The EU has announced a memorial service for July 1 for Kohl, widely regarded as the father of German reunification after the fall of the Berlin Wall and a key figure in European integration.
He died on Friday aged 87.
"The casket holding the remains of Dr Kohl will lie in state covered by a European flag" in the ceremony in Strasbourg, the home of the European Parliament, the statement said.
The European Council, which represents member states, confirmed in a statement that speakers would include Merkel, Macron and Clinton.
Clinton's time in office overlapped with Kohl's in the 1990s when a reunified Germany led efforts to expand the EU and NATO.
European Council chief Donald Tusk, European Commission head Jean-Claude Juncker and European Parliament President Antonio Tajani will also make speeches.
"Following the European Ceremony of Honour, which is expected to last for around two hours, the casket will be brought to Germany, where the former Chancellor will be buried after a funeral service in the cathedral in Speyer," a town further up the Rhine river from Strasbourg, it said.
German media, meanwhile, reported Wednesday that tensions had arisen over the planned ceremonies, after Kohl's widow sought to stop Merkel from speaking in Strasbourg.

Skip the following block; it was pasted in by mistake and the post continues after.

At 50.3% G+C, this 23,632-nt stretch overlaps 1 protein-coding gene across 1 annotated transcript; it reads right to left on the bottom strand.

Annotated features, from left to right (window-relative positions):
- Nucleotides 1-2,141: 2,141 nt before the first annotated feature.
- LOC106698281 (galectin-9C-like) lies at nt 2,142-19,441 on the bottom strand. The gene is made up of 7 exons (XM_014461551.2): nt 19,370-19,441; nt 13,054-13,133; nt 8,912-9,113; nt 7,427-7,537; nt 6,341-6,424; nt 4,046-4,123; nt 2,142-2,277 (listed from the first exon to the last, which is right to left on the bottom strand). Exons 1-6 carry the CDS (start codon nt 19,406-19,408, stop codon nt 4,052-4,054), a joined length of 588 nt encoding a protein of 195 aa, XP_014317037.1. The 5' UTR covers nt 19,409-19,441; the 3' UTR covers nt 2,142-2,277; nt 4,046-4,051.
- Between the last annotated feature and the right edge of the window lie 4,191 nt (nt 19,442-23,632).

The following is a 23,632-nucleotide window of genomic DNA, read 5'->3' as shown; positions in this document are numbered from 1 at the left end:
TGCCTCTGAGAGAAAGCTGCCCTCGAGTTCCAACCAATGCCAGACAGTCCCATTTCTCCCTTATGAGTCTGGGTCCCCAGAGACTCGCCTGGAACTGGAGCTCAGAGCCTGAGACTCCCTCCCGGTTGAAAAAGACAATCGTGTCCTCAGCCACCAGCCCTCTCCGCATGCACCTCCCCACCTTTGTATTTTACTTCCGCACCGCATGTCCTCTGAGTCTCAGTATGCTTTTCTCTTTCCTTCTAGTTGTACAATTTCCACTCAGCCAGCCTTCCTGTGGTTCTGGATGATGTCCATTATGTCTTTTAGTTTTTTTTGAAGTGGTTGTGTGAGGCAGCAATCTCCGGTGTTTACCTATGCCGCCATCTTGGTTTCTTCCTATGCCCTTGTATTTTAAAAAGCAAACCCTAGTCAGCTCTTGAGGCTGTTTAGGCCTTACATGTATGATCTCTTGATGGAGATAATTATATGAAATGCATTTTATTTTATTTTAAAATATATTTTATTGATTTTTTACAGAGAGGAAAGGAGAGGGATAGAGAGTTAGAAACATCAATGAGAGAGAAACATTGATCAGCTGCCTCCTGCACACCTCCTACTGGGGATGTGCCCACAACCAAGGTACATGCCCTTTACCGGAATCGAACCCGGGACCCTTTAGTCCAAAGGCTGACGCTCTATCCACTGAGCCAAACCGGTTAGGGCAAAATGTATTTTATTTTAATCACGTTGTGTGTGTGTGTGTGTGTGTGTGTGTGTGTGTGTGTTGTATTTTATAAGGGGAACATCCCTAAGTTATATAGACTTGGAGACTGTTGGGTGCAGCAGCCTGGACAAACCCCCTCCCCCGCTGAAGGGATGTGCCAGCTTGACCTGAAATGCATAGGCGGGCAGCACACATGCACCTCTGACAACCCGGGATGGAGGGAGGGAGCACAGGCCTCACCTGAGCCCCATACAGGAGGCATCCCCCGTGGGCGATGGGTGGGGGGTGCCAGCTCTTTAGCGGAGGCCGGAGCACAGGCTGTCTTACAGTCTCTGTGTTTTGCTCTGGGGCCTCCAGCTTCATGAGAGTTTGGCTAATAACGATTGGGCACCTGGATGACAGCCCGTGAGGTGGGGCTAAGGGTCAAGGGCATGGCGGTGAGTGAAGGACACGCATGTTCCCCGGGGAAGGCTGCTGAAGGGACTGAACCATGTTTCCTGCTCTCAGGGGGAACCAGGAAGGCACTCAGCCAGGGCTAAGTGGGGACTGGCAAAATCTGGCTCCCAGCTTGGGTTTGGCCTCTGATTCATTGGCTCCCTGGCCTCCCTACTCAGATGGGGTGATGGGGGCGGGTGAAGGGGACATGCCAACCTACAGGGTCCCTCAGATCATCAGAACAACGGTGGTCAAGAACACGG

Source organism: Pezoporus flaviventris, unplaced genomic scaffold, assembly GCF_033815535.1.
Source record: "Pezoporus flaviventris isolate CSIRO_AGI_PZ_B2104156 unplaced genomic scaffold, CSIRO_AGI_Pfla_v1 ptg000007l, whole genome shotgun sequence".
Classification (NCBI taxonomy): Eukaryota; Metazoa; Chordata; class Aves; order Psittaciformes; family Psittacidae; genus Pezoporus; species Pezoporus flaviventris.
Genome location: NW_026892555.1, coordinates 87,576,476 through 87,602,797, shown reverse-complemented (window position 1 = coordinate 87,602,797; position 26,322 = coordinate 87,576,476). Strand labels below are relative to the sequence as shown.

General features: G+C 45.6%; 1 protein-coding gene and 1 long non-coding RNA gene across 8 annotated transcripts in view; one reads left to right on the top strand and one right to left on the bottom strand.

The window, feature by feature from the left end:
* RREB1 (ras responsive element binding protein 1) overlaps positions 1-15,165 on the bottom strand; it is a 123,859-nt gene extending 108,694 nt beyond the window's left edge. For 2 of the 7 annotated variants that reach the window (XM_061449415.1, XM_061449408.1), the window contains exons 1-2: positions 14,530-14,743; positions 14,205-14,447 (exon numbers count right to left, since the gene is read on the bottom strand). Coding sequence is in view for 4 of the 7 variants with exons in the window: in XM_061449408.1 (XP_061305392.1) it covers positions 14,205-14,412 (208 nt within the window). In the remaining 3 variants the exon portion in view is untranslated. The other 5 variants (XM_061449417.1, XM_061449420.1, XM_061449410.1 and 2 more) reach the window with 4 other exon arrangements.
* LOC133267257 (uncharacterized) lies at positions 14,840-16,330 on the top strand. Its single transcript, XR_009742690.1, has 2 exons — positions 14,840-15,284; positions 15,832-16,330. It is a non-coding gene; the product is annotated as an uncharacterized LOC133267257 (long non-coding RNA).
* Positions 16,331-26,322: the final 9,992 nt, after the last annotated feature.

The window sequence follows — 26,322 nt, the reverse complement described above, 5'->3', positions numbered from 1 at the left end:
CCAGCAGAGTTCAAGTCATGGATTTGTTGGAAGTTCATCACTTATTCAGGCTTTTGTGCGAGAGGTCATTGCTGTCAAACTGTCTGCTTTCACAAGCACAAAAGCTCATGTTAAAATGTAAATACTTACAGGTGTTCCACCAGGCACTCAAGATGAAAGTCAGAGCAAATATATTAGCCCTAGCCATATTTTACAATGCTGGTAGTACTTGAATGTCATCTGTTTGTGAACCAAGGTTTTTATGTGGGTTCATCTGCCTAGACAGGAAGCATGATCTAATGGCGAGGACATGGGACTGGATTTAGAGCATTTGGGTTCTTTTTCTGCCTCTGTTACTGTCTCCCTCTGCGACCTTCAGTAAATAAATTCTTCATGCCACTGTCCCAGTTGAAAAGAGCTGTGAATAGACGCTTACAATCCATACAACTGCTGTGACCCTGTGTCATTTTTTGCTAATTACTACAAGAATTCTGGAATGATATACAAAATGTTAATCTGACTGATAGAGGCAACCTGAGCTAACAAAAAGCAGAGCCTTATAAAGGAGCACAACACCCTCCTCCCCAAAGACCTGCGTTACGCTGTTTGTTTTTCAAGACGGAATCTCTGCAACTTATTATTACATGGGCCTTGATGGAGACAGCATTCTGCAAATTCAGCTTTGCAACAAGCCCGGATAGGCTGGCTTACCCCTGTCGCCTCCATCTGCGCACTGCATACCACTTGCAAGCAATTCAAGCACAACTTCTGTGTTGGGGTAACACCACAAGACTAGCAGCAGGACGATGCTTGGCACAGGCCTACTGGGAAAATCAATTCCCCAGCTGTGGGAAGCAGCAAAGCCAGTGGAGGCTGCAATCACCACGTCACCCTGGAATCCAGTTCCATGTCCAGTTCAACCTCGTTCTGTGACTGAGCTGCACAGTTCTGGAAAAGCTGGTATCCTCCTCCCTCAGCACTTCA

Maike Kohl-Richter, the former chancellor's second wife, wanted only foreign dignitaries to speak during the ceremony, according to the weekly magazine Spiegel.
Among them is Hungarian Prime Minister Viktor Orban, one of the last public figures to hold talks with Kohl, and who is a strident critic of Merkel's refugee policy.
Kohl-Richter relented only after being warned against creating a scandal, Spiegel said.
Merkel started her political career as a protege of Kohl but later broke with him when he became mired in a party slush fund scandal.
It also emerged that Kohl would not be laid to rest in the family plot of Ludwigshafen, where his first wife Hannelore -- who committed suicide in 2001 -- is buried.
Bild's former editor-in-chief Kai Diekmann, who is close to the family, told Germany's DPA news agency that Kohl had made the decision to be buried instead in Speyer "in 2015 together with his wife when his health condition was at a critical state".
Kohl had been estranged from his two sons, both from his marriage with Hannelore.
Walter Kohl, who like his brother Peter had not had contact with Kohl for years, said he had learnt of his father's death only through the radio.
In a book published in 2011, Walter described a father who was all-powerful but absent in their lives.
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